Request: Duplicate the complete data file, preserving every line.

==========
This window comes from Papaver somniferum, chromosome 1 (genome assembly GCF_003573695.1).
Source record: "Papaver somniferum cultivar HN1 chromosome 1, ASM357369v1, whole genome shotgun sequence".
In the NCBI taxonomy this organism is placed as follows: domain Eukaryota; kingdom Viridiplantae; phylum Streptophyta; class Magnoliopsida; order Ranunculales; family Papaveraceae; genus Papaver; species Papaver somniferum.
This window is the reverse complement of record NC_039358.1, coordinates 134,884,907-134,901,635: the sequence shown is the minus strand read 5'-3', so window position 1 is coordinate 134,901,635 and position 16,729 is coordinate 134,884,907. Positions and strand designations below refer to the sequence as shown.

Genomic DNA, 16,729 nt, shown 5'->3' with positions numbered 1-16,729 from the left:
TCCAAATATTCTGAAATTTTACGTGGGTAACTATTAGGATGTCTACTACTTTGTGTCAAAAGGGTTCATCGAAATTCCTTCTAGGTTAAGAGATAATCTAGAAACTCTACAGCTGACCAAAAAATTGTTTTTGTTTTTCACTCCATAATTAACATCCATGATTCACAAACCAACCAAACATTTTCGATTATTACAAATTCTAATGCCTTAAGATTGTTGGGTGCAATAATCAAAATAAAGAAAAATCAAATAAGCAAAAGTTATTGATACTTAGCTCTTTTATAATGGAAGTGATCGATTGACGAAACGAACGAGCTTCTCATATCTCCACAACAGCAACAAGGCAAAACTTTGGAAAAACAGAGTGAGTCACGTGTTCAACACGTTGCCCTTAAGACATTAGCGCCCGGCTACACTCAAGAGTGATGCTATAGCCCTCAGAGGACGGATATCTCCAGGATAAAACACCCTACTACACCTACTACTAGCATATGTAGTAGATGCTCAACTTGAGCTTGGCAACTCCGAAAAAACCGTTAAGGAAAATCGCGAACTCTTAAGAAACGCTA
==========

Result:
This window comes from Papaver somniferum, chromosome 1 (genome assembly GCF_003573695.1).
Source record: "Papaver somniferum cultivar HN1 chromosome 1, ASM357369v1, whole genome shotgun sequence".
In the NCBI taxonomy this organism is placed as follows: domain Eukaryota; kingdom Viridiplantae; phylum Streptophyta; class Magnoliopsida; order Ranunculales; family Papaveraceae; genus Papaver; species Papaver somniferum.
This window is the reverse complement of record NC_039358.1, coordinates 134,884,907-134,901,635: the sequence shown is the minus strand read 5'-3', so window position 1 is coordinate 134,901,635 and position 16,729 is coordinate 134,884,907. Positions and strand designations below refer to the sequence as shown.

Genomic DNA, 16,729 nt, shown 5'->3' with positions numbered 1-16,729 from the left:
TCCAAATATTCTGAAATTTTACGTGGGTAACTATTAGGATGTCTACTACTTTGTGTCAAAAGGGTTCATCGAAATTCCTTCTAGGTTAAGAGATAATCTAGAAACTCTACAGCTGACCAAAAAATTGTTTTTGTTTTTCACTCCATAATTAACATCCATGATTCACAAACCAACCAAACATTTTCGATTATTACAAATTCTAATGCCTTAAGATTGTTGGGTGCAATAATCAAAATAAAGAAAAATCAAATAAGCAAAAGTTATTGATACTTAGCTCTTTTATAATGGAAGTGATCGATTGACGAAACGAACGAGCTTCTCATATCTCCACAACAGCAACAAGGCAAAACTTTGGAAAAACAGAGTGAGTCACGTGTTCAACACGTTGCCCTTAAGACATTAGCGCCCGGCTACACTCAAGAGTGATGCTATAGCCCTCAGAGGACGGATATCTCCAGGATAAAACACCCTACTACACCTACTACTAGCATATGTAGTAGATGCTCAACTTGAGCTTGGCAACTCCGAAAAAACCGTTAAGGAAAATCGCGAACTCTTAAGAAACGCTA